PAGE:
In the UK, as in most democracies we elect politicians to take major decisions on our behalf.
Sadly Mr Cameron, by his misjudgements and failures, triggered the worst of all outcomes, that is a Brexit outcome. The Brexit outcome quickly triggered his own resignation and a period of unprecedented political, economic and social turmoil; he snatched a UK defeat from the jaws of victory.
There can also be no doubt that the dubious duo of Boris Johnson and Michael Gove bears more responsibility for the outcome than any of the other participants. It has to be said, not necessarily in their favour, that their relaxed and flexible attitude to the truth aided their assertions about the bleak prospects facing the UK in the event of a remain outcome.
It was ironic that at the very moment of their triumph, Mr Gove made a dash to join the contenders for the Tory leadership following the resignation of Mr Cameron, taking care to trip up Boris Johnson whilst doing so. A short time later Johnson fled the field leaving others to deal with the wreckage that he had thoughtfully bequeathed.
However, one of Mrs May’s earliest moves as PM was to announce a thought provoking division of labour with regard to the politicians charged with arranging the small matter of the departure of the UK from Europe, the unedifying trio of Boris Johnson, Liam Fox and David Davis: the appointment of BOJO as Foreign Secretary caused the most surprise given his erratic and eccentric track record.
It soon became apparent that Mrs May and the Brexit Three had been so preoccupied with positioning themselves for a favourable personal outcome to the referendum that individually and collectively they had no idea about what to do next.
After a while the gap between aspiration and a plausible Brexit plan became so obvious to the public that Mrs May announced magisterially that “Brexit means Brexit.”
Quite So – and F*** All means F*** All!
“It (the oratory of Stanley Baldwin) lifts the discussion on to so abstract a plane that the minds of the hearers are relieved of the effort of considering the details of the immediate problems.
Nye Bevan in a less than flattering portrait of Stanley Baldwin. Tribune 1937
Likewise the oratory of Mrs May.
“It seems entirely possible that saying nothing at all comes naturally to Mrs May.”
Iain Martin, The Times.
However, as I wrote in an article published by Tribune in January 2018, the bulk of Parliamentarians remain keen to reverse the result of the referendum.
For our part, we assert that the sheer enormous scale of the output bellowed out from our traditional media and from our ever-expanding social media have done little to clarify the complexity of the in-out debate for the general public.
The unedifying spectacle of the interminable 24/7 yapping about the pros and cons of Brexit with every pontificating political and media Tom, Dick and Harry galloping from studio to keyboard results only in triggering yet further confusion.
(A word on a pet Holdenforth dislike from the wide world of UK media. I refer to the Andrew Marr show – the great political showpiece of the BBC. It beggars belief that anyone can take seriously the sight and sound of Andrew Marr – the great suppressor of investigative reporting when he was under the spotlight – attempting to grill a passing politico. Evidently in the view of the BBC – it takes one impostor to know one.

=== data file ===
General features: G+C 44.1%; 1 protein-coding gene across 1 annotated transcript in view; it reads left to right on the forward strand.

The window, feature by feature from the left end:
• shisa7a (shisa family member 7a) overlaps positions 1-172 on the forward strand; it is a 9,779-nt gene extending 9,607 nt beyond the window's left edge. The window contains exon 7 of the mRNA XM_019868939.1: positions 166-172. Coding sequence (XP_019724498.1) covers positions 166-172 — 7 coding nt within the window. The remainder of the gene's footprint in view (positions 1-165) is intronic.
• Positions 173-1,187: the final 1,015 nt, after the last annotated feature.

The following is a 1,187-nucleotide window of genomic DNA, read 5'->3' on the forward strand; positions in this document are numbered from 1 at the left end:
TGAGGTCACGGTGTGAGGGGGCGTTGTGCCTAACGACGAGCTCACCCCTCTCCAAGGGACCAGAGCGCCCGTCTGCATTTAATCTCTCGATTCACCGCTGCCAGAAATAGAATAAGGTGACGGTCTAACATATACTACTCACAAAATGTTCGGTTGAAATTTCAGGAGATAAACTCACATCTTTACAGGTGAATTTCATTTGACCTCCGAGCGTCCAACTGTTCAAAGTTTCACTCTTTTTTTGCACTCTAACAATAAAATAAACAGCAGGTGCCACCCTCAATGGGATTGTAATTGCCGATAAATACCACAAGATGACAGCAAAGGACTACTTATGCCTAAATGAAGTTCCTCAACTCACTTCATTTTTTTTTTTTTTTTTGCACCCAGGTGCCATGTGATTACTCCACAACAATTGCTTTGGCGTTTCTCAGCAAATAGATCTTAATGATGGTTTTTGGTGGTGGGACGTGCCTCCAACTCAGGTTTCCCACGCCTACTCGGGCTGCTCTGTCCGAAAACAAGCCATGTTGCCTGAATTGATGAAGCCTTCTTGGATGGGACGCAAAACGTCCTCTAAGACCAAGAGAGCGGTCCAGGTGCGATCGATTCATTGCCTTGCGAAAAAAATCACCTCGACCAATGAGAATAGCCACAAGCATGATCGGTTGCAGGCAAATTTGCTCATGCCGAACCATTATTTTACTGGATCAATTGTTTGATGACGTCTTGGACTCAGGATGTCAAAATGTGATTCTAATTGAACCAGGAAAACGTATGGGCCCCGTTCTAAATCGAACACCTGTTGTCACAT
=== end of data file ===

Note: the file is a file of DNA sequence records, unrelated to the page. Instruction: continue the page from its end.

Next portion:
How is the political re-grouping outlined by Lord Finkelstein going to come about and why does Holdenforth assert with jaunty confidence that it will come about?
Broadly along the following lines.
- We will have a Brexel in which a serious Bremain party is formed to campaign on the single issue of in-out. This will be the Remain Party.
- “ Joy shall be in Heaven over one sinner that repenteth , more than ninety and nine just persons, which need no repentance” Luke, 15,7
Holdenforth will welcome to the Remain fold all who see the errors of their ways, and, more guardedly, those who opt to join the Remain cause solely to save their political careers.
As the In-out general election gathers momentum – sorry about that term – no double entendre intended – current and would be Members of Parliament will desperately scuttle hither and thither to identify the likely winners, and then reluctantly cosy up to and embrace the party they perceive as emerging as the winners.
- The Remain Party will secure a majority in Brexel and immediately kill off Brexit.
- The Remain Party will assume office and get on with the mundane but essential job of governing the country.
Who are the votewinning heavyweights that Holdenforth would like to see recruited to the remain cause?
As well as Blair, and in no special order:
From Labour ranks:- Brown, Mandelson, Lords Hattersley Kinnock and Adonis, Hutton, Miliband D and Miliband E,
From Tory ranks:- Major, Cameron (yes, Cameron – a repenting sinner if ever there was one), Lord Heseltine, Osborne.
Holdenforth worries that our list may be top heavy with members of the House of Lords but then – beggars can’t be choosers.
No need to welcome the current Tory Remainers with Anna Soubry – they are there already.
What happens next
* The Tory conference holds out the promise a uniquely entreating combination of farce and tragedy.
* We at Holdenforth have said what we want to happen and what we think will happen. Our view as to we want to happen will not change – we are committed Remainers.
* Holdenforth will follow events at the Tory conference closely and get back to you as to what we think will happen when the dust has settled on the Tory bloodbath next week.